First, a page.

Heather McRobie is writing her PhD on constitution-drafting in the Arab Spring.

 

Tunisian women shout slogans during a protest calling for the respect of women's rights. Photograph: Getty Images
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Why isn't Labour putting forward Corbynite candidates?

Despite his successes as a candidate, the organisational victories have gone the way of Corbyn's opponents. 

The contest changes, but the result remains the same: Jeremy Corbyn’s preferred candidate defeated in a parliamentary selection. Afzhal Khan is Labour’s candidate in the Manchester Gorton by-election and the overwhelming favourite to be the seat’s next MP.

Although Khan, an MEP, was one of  the minority of Labour’s European MPs to dissent from a letter from the European parliamentary Labour party calling for Jeremy Corbyn to go in the summer of 2016, he backed Andy Burnham and Tom Watson in 2015, and it is widely believed, fairly or unfairly, that Khan had, as one local activist put it, “the brains to know which way the wind was blowing” rather than being a pukka Corbynite.

For the leader’s office, it was a double defeat;  their preferred candidate, Sam Wheeler, was kept off the longlist, when the party’s Corbynsceptics allied with the party’s BAME leadership to draw up an all ethnic minority shortlist, and Yasmine Dar, their back-up option, was narrowly defeated by Khan among members in Manchester Gorton.

But even when the leadership has got its preferred candidate to the contest, they have been defeated. That even happened in Copeland, where the shortlist was drawn up by Corbynites and designed to advantage Rachel Holliday, the leader’s office preferred candidate.

Why does the Labour left keep losing? Supporters combination of bad luck and bad decisions for the defeat.

In Oldham West, where Michael Meacher, a committed supporter of Jeremy Corbyn’s, was succeeded by Jim McMahon, who voted for Liz Kendall, McMahon was seen to be so far ahead that they had no credible chance of stopping him. Rosena Allin-Khan was a near-perfect candidate to hold the seat of Tooting: a doctor at the local hospital, the seat’s largest employer, with links to both the Polish and Pakistani communities that make up the seat’s biggest minority blocs.  Gillian Troughton, who won the Copeland selection, is a respected local councillor.

But the leadership has also made bad decisions, some claim.  The failure to get a candidate in Manchester Gorton was particularly egregious, as one trade unionist puts it: “We all knew that Gerald was not going to make it [until 2020], they had a local boy with good connections to the trade unions, that contest should have been theirs for the taking”. Instead, they lost control of the selection panel because Jeremy Corbyn missed an NEC meeting – the NEC is hung at present as the Corbynsceptics sacrificed their majority of one to retain the chair – and with it their best chance of taking the seat.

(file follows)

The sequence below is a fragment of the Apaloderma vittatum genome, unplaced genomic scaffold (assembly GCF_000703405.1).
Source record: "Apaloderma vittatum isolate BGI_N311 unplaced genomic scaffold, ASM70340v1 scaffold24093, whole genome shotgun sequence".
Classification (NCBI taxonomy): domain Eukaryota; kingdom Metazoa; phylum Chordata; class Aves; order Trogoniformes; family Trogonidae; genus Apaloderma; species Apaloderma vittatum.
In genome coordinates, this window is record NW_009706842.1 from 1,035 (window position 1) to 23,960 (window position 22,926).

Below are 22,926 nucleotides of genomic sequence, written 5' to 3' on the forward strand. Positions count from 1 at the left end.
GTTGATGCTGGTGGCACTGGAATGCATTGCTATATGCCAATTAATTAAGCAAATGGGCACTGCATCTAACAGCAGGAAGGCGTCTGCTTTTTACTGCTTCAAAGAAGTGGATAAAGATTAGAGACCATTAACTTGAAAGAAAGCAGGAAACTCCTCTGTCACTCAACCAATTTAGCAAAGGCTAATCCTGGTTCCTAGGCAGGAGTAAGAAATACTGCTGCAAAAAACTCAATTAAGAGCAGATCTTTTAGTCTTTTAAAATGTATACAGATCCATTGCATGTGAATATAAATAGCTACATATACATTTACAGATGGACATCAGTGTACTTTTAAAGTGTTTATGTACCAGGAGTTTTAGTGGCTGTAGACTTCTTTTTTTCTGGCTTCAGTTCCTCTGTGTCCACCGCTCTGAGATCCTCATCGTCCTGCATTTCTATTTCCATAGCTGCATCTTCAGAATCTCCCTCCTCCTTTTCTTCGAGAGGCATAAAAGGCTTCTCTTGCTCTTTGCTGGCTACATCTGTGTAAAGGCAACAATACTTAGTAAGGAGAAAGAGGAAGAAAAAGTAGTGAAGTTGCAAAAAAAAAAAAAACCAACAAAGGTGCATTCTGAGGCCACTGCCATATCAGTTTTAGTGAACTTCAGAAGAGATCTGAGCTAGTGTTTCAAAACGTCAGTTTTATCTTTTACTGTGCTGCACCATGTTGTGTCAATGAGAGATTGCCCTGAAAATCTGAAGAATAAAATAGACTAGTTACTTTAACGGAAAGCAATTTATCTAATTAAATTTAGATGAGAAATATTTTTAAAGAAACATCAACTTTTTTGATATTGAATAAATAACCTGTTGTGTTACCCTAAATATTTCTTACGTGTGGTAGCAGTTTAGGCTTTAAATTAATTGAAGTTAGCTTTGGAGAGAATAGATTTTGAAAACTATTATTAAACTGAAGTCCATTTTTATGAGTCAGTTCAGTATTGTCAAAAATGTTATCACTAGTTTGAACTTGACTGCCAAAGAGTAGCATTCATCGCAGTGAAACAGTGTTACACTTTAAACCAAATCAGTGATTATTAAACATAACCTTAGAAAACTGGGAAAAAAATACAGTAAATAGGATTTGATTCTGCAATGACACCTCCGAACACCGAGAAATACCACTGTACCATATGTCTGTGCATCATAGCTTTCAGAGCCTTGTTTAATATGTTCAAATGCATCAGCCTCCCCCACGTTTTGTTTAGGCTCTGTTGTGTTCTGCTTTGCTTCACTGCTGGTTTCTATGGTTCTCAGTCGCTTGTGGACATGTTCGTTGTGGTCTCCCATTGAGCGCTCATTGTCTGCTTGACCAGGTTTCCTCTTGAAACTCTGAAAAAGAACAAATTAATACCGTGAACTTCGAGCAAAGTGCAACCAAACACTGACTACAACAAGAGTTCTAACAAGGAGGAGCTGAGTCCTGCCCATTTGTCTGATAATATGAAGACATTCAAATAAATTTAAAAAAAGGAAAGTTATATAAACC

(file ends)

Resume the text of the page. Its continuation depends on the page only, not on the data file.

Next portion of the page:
Others close to the leadership point out that for the first year of Corbyn’s leadership, the leader’s office was more preoccupied with the struggle for survival than it was with getting more of its people in. Decisions in by-elections were taken on the hop and often in a way that led to problems later down the line. It made sense to keep Mo Azam, from the party’s left, off the shortlist in Oldham West when Labour MPs were worried for their own seats and about the Ukip effect if Labour selected a minority candidate. But that enraged the party’s minority politicians and led directly to the all-ethnic-minority shortlist in Manchester Gorton.

They also point out that the party's councillor base, from where many candidates are drawn, is still largely Corbynsceptic, though they hope that this will change in the next round of local government selections. (Councillors must go through a reselection process at every election.)

But the biggest shift has very little to do with the Labour leadership. The big victories for the Labour left in internal battles under Ed Miliband were the result of Unite and the GMB working together. Now they are, for various reasons, at odds and the GMB has proven significantly better at working shortlists and campaigning for its members to become MPs.  That helps Corbynsceptics. “The reason why so many of the unions supported Jeremy the first time,” one senior Corbynite argues, “Is they wanted to move the Labour party a little bit to the left. They didn’t want a socialist transformation of the Labour party. And actually if you look at the people getting selected they are not Corbynites, but they are not Blairites either, and that’s what the unions wanted.”

Regardless of why, it means that, two years into Corbyn’s leadership, the Labour left finds itself smaller in parliament than it was at the beginning.  

Stephen Bush is special correspondent at the New Statesman. His daily briefing, Morning Call, provides a quick and essential guide to British politics.